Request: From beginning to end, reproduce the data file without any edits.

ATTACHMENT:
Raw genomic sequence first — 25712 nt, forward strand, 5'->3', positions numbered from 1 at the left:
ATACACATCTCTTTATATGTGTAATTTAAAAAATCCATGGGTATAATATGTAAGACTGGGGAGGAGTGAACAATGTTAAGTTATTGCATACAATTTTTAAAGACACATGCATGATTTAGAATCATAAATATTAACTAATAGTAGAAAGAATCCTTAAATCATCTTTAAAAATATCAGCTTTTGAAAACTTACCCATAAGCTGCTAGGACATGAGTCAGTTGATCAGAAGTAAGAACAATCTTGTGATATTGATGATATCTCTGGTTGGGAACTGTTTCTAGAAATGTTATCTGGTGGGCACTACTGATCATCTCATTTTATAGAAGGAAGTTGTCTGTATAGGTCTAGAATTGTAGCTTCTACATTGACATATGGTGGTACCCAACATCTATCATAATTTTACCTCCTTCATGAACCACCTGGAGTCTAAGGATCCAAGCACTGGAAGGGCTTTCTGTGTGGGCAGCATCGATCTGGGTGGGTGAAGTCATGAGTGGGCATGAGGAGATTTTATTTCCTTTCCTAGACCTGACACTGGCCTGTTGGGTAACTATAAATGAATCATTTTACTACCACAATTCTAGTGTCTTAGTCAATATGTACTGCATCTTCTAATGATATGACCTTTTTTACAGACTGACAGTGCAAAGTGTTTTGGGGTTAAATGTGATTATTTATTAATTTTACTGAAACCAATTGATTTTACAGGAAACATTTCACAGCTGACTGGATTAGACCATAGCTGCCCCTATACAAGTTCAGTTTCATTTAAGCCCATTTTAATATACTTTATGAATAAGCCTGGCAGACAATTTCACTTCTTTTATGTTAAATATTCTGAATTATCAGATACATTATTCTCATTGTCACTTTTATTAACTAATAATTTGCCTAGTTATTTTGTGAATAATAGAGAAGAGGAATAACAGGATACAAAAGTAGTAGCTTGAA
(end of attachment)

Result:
Raw genomic sequence first — 25712 nt, forward strand, 5'->3', positions numbered from 1 at the left:
ATACACATCTCTTTATATGTGTAATTTAAAAAATCCATGGGTATAATATGTAAGACTGGGGAGGAGTGAACAATGTTAAGTTATTGCATACAATTTTTAAAGACACATGCATGATTTAGAATCATAAATATTAACTAATAGTAGAAAGAATCCTTAAATCATCTTTAAAAATATCAGCTTTTGAAAACTTACCCATAAGCTGCTAGGACATGAGTCAGTTGATCAGAAGTAAGAACAATCTTGTGATATTGATGATATCTCTGGTTGGGAACTGTTTCTAGAAATGTTATCTGGTGGGCACTACTGATCATCTCATTTTATAGAAGGAAGTTGTCTGTATAGGTCTAGAATTGTAGCTTCTACATTGACATATGGTGGTACCCAACATCTATCATAATTTTACCTCCTTCATGAACCACCTGGAGTCTAAGGATCCAAGCACTGGAAGGGCTTTCTGTGTGGGCAGCATCGATCTGGGTGGGTGAAGTCATGAGTGGGCATGAGGAGATTTTATTTCCTTTCCTAGACCTGACACTGGCCTGTTGGGTAACTATAAATGAATCATTTTACTACCACAATTCTAGTGTCTTAGTCAATATGTACTGCATCTTCTAATGATATGACCTTTTTTACAGACTGACAGTGCAAAGTGTTTTGGGGTTAAATGTGATTATTTATTAATTTTACTGAAACCAATTGATTTTACAGGAAACATTTCACAGCTGACTGGATTAGACCATAGCTGCCCCTATACAAGTTCAGTTTCATTTAAGCCCATTTTAATATACTTTATGAATAAGCCTGGCAGACAATTTCACTTCTTTTATGTTAAATATTCTGAATTATCAGATACATTATTCTCATTGTCACTTTTATTAACTAATAATTTGCCTAGTTATTTTGTGAATAATAGAGAAGAGGAATAACAGGATACAAAAGTAGTAGCTTGAA